Determinants of health
ATL: Essential understandings
One's approach to health and well being is the result of biological, psychological and sociocultural factors.
One's beliefs about health have a direct influence on health behaviours.
A combination of risk and protective factors influence one's health behaviours.
Today the focus on health is, to a large extent, on prevention because it is acknowledged that many health problems are related to lifestyle. It is believed that if people can change their lifestyle, their general health will improve. Many health psychologists are involved in research on how to prevent illness, as well as how to promote health and reduce health risks. The goal of health psychology is to find ways to help people to stay healthy as well as how to best treat health problems - for example, in relation to alcoholism, stress, and obesity.
For the majority of the twentieth century, academics were members of a medical school of thought today called biological reductionism. Biological reductionism is an approach to health and medicine characterized by the assertion that all disease is determined exclusively by physiological dysfunction. The goal of biological reductionists was to create clear categories of these bodily dysfunctions and thus to be able to accurately predict who will become ill and subsequently how to best treat the problem. However, some scientists would argue that such an objective is unrealistic and even that such an approach to health and disease is just plain wrong.
One of these people was George Engel, an American psychiatrist who in 1977 wrote an article titled The Need for a New Medical Model: A Challenge for Biomedicine. In this work, he argued that it was ill-advised to only explain illness in terms of physiological dysfunction of the individual. Instead, he proposed that health was influenced by many different systems, which in turn also interacted with and influenced each other. Together, these systems - biological, psychological and social - determined one’s health. Engel’s approach became known as the biopsychosocial model. According to this model, none of these factors in isolation is sufficient to lead definitively to health or illness—it is the deep interrelation of all three components that leads to a given outcome
Among the advantages of the biopsychosocial model (BPS) is that it looks at individuals holistically - as systems - rather than passive responders to biological destiny. It believes that a person can take control over their health behaviour. The model also puts a focus on prevention with the goal of avoiding health problems - or at least postponing them - as a result of promoting positive behaviours such as a healthy diet, exercise and stress management. A growing amount of research suggests that it is the combination of health status, beliefs about health, and sociocultural barriers to accessing health care that influence the likelihood of an individual engaging in health-promoting behaviors.
There are some limitations of such a model. First, it is not always clear how and to what extent these factors interact. When carrying out research on one aspect of the model, it is often not possible to isolate that variable from other factors. For example, when studying the cognitive origins of stress, one cannot control for physiological factors. As a result, the model's predictive validity is often questioned. Another limitation is simply its practical application. Being able to diagnose or treat an individual patient with regard to biological, psychological and sociocultural considerations is both time and resource consuming.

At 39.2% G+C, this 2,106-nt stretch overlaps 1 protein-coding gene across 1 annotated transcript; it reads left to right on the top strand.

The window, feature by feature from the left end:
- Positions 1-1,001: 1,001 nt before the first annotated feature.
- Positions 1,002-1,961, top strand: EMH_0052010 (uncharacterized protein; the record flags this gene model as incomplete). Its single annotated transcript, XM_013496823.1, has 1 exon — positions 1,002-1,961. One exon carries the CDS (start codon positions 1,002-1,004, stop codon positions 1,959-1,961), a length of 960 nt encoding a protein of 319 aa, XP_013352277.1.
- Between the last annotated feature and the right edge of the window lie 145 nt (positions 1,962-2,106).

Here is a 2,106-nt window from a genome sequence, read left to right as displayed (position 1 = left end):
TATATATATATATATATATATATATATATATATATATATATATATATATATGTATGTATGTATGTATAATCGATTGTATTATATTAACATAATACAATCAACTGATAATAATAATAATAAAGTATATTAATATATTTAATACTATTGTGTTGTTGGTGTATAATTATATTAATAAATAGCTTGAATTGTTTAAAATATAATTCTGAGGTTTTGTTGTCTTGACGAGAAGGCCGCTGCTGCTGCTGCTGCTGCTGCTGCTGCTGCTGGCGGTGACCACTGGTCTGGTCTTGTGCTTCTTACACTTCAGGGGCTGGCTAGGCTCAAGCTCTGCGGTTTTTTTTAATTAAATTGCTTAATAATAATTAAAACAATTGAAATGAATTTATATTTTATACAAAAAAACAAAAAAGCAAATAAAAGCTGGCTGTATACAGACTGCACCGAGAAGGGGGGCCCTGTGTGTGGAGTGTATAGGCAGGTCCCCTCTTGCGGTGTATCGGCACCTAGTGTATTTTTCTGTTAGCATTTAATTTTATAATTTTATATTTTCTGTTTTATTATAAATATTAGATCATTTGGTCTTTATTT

Research in psychology: Steptoe and Marmot 2003
Steptoe and Marmot conducted a survey on the interaction of social, psychological, and physiological aspects of stress. The researchers used a sample of 227 British men and women, aged 47–59. The aim of the study was to look at differences in physiological stress responses to a number of stressors. They used seven questionnaires, each related to a different stressor. Blood samples were also taken, in order to have a physiological measure for stress - for example, levels of cortisol - that could indicate an elevated risk for heart problems.
The seven stressors in this investigation were: job stress; environmental stress, neighbourhood and housing issues; economic problems; lack of social support from close relatives; loneliness; lack of feelings of control over one’s own life; and lack of self-efficacy in relation to stressors. Self-efficacy is defined as a person’s feeling of competence to deal with a specific task or problem.
The researchers found that a person scoring high on one stressor did not necessarily have a high score on another. However, participants who had a high mean score on all seven stressors also had blood tests indicating that they were in the high-risk group for developing heart problems. The same relationship was seen in terms of psychological effects of stress - for example, depression, anxiety, and low quality of life. The researchers argue on the basis of these results that stress research must focus on specific stressors in isolation, as well as combinations of stressors, since the accumulated effect of several stressors may put individuals at increased risk of heart disease. Since health research is, to a large extent, about prevention of illness, knowing which stress factors are implicated in heart disease can help to design interventions.
In this unit you will find several examples of how the biopsychosocial model can be used to explain health issues. You should be able to explain one of those health issues from the lens of each of the approaches in order to demonstrate understanding of the model.